All the extant fragments of Herakleitos and a collection of Diogenes' words from various sources. Herakleitos' words, 2500 years old, usually appear in English translated by philosophers as makeshift clusters of nouns and verbs which can then be inspected at length. Here they are translated into plain English and allowed to stand naked and unchaperoned in their native archaic Mediterranean light. The practical words of the Athenian street philosopher Diogenes have never before been extracted from the apocryphal anecdotes in which they have come down to us. They are addressed to humanity at large, and are as sharp and pertinent today as when they were admired by Alexander the Great and Saint Paul. Guy Davenport (1927-2005) has also translated the complete extant fragments of the Greek poets Archilochos, Sappho, and Alkman. He taught at the University of Kentucky, lecturing on European literature of the first half of the twentieth century: Joyce, Pound, and others. His work includes criticism, short stories, essays, poems, drawings, and paintings.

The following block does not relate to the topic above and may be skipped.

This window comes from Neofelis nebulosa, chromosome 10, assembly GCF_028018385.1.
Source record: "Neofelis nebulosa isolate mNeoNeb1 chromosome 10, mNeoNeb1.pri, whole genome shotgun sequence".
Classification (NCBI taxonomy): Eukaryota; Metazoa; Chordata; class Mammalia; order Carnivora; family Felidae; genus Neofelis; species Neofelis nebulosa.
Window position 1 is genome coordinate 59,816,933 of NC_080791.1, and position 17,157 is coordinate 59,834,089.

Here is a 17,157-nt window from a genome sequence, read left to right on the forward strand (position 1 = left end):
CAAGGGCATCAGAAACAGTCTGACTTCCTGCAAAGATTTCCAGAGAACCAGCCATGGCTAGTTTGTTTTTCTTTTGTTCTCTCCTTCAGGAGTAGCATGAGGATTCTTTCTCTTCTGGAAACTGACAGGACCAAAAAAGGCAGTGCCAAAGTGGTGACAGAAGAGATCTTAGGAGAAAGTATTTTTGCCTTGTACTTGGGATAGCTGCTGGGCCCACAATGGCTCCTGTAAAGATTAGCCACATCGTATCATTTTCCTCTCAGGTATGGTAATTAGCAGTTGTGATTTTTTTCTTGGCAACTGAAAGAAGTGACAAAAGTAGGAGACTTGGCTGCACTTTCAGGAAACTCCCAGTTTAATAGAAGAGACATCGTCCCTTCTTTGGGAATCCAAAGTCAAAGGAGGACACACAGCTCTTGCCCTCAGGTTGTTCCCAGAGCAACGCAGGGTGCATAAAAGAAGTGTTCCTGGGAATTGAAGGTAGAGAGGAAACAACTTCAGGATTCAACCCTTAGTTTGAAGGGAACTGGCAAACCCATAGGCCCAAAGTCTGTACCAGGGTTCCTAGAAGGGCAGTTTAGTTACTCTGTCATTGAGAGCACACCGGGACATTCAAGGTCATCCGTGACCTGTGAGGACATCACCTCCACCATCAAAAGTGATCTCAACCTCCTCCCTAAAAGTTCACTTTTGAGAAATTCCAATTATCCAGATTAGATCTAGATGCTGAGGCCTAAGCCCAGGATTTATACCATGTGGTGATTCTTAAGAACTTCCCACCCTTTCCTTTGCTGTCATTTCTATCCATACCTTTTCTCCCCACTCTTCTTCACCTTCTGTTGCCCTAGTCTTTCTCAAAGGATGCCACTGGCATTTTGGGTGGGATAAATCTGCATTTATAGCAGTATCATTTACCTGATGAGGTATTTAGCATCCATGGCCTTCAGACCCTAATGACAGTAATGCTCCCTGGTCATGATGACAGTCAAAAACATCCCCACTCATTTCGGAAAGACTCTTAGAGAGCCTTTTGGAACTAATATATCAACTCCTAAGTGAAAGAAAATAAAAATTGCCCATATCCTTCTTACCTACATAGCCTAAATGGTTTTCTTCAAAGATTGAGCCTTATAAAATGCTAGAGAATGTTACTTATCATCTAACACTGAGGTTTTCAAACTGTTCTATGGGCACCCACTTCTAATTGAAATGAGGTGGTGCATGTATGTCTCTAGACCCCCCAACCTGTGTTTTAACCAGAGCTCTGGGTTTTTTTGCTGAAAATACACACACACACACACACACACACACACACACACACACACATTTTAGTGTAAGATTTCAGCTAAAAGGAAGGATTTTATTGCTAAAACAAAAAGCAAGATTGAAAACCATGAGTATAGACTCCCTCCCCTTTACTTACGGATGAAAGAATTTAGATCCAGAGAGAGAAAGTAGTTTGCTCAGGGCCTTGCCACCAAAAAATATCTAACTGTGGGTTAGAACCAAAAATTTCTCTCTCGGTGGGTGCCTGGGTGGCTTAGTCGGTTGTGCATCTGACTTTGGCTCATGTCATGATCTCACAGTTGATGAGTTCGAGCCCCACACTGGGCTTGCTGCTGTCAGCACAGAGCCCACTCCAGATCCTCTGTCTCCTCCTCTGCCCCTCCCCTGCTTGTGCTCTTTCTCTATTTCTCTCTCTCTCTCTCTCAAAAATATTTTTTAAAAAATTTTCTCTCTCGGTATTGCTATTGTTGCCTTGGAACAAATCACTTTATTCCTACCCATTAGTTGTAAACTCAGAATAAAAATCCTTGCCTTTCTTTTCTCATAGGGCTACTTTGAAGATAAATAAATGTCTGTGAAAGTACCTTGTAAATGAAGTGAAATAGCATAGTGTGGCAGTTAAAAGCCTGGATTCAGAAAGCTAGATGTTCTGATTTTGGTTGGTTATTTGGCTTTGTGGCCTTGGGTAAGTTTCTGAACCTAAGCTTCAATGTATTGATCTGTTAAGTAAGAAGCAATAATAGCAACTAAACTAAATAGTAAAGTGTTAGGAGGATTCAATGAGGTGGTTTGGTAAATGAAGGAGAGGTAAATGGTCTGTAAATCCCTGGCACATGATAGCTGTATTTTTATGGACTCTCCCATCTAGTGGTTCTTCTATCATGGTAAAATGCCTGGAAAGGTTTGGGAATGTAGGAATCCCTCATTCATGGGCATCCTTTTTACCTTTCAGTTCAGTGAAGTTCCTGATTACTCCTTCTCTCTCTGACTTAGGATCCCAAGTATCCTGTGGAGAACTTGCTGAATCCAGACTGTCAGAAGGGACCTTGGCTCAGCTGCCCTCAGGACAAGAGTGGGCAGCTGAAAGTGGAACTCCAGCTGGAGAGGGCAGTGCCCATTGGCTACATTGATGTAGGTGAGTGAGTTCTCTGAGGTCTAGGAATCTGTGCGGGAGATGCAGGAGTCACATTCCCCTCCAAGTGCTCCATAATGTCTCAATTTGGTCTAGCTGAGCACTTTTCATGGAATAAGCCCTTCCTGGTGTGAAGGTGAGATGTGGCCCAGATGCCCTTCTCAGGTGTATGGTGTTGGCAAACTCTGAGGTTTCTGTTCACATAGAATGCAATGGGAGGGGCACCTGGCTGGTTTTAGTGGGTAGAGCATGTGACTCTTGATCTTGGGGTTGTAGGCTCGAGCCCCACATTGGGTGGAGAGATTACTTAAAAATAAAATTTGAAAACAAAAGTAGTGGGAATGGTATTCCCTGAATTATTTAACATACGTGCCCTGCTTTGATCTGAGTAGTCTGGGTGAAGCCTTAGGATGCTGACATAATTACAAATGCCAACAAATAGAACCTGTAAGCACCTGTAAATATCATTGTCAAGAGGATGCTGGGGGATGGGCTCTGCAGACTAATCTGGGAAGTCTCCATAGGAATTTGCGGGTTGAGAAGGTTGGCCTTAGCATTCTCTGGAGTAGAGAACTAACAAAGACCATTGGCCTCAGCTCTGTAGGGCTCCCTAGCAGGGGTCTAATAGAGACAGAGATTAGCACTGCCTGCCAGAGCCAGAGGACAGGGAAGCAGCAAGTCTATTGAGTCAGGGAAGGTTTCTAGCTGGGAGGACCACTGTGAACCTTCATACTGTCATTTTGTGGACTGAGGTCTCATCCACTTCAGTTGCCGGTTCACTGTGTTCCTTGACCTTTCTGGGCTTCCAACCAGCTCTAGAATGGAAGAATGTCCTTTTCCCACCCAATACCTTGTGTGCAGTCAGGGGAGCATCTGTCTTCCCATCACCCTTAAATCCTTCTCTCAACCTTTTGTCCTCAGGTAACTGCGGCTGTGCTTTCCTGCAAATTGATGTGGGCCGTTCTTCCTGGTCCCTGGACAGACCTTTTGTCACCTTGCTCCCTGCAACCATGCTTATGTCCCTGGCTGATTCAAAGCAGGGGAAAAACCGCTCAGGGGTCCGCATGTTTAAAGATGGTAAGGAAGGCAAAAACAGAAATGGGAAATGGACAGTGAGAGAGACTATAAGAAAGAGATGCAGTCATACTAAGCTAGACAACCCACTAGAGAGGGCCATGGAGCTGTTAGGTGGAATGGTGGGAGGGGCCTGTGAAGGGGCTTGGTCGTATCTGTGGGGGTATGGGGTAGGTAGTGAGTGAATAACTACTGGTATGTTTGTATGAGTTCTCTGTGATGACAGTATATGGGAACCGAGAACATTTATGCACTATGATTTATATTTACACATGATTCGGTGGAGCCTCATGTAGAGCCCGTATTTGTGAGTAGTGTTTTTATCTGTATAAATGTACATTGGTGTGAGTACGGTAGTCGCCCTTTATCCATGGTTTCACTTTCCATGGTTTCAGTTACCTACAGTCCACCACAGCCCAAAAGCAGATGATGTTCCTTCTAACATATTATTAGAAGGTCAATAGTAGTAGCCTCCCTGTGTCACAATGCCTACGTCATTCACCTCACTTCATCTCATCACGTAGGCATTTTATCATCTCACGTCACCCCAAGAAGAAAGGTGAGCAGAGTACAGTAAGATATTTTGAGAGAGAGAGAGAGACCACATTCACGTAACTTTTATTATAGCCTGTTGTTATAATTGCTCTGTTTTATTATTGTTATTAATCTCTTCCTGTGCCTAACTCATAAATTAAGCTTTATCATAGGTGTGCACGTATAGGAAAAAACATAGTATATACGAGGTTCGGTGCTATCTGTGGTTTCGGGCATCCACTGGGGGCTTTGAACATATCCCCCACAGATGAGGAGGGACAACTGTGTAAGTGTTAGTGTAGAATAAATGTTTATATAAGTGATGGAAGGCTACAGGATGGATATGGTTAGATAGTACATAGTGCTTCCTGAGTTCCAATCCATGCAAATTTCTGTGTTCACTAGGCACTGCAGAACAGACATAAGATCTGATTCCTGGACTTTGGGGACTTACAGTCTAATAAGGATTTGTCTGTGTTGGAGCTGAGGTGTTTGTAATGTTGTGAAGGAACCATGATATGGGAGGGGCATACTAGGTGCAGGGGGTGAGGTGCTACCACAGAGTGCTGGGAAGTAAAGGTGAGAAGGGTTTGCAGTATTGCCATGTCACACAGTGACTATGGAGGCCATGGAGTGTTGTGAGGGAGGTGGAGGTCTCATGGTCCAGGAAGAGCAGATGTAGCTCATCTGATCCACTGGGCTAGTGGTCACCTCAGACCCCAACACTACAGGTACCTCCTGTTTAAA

GUY DAVENPORT (1927-2005) was born in South Carolina and lived for more than forty years in Lexington, Kentucky, where he died in 2005. The author of more than twenty books, including The Geography of the Imagination, Eclogues, and The Death of Picasso, he was also a distinguished professor at the University of Kentucky and a MacArthur Fellow in 1990.